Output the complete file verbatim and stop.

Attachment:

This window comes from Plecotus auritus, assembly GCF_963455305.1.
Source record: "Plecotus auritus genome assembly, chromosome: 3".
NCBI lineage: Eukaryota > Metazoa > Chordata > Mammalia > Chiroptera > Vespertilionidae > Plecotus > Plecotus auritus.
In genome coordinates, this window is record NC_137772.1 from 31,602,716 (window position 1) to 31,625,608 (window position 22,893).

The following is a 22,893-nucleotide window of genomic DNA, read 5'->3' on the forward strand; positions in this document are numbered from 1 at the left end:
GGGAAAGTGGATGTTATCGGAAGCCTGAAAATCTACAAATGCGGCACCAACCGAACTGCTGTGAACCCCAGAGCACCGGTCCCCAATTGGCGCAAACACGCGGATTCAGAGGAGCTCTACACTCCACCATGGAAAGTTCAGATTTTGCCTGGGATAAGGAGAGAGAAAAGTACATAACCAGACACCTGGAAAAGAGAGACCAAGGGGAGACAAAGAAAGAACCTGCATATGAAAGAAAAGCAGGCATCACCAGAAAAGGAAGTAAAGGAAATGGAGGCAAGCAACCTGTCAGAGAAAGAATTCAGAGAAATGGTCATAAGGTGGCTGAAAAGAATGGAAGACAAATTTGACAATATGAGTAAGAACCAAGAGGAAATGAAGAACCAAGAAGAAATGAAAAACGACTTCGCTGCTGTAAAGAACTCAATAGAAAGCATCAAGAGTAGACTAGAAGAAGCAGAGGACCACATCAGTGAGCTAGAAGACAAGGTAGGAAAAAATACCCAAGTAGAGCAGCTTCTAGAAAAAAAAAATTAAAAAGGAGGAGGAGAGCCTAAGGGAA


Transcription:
This window comes from Plecotus auritus, assembly GCF_963455305.1.
Source record: "Plecotus auritus genome assembly, chromosome: 3".
NCBI lineage: Eukaryota > Metazoa > Chordata > Mammalia > Chiroptera > Vespertilionidae > Plecotus > Plecotus auritus.
In genome coordinates, this window is record NC_137772.1 from 31,602,716 (window position 1) to 31,625,608 (window position 22,893).

The following is a 22,893-nucleotide window of genomic DNA, read 5'->3' on the forward strand; positions in this document are numbered from 1 at the left end:
GGGAAAGTGGATGTTATCGGAAGCCTGAAAATCTACAAATGCGGCACCAACCGAACTGCTGTGAACCCCAGAGCACCGGTCCCCAATTGGCGCAAACACGCGGATTCAGAGGAGCTCTACACTCCACCATGGAAAGTTCAGATTTTGCCTGGGATAAGGAGAGAGAAAAGTACATAACCAGACACCTGGAAAAGAGAGACCAAGGGGAGACAAAGAAAGAACCTGCATATGAAAGAAAAGCAGGCATCACCAGAAAAGGAAGTAAAGGAAATGGAGGCAAGCAACCTGTCAGAGAAAGAATTCAGAGAAATGGTCATAAGGTGGCTGAAAAGAATGGAAGACAAATTTGACAATATGAGTAAGAACCAAGAGGAAATGAAGAACCAAGAAGAAATGAAAAACGACTTCGCTGCTGTAAAGAACTCAATAGAAAGCATCAAGAGTAGACTAGAAGAAGCAGAGGACCACATCAGTGAGCTAGAAGACAAGGTAGGAAAAAATACCCAAGTAGAGCAGCTTCTAGAAAAAAAAAATTAAAAAGGAGGAGGAGAGCCTAAGGGAA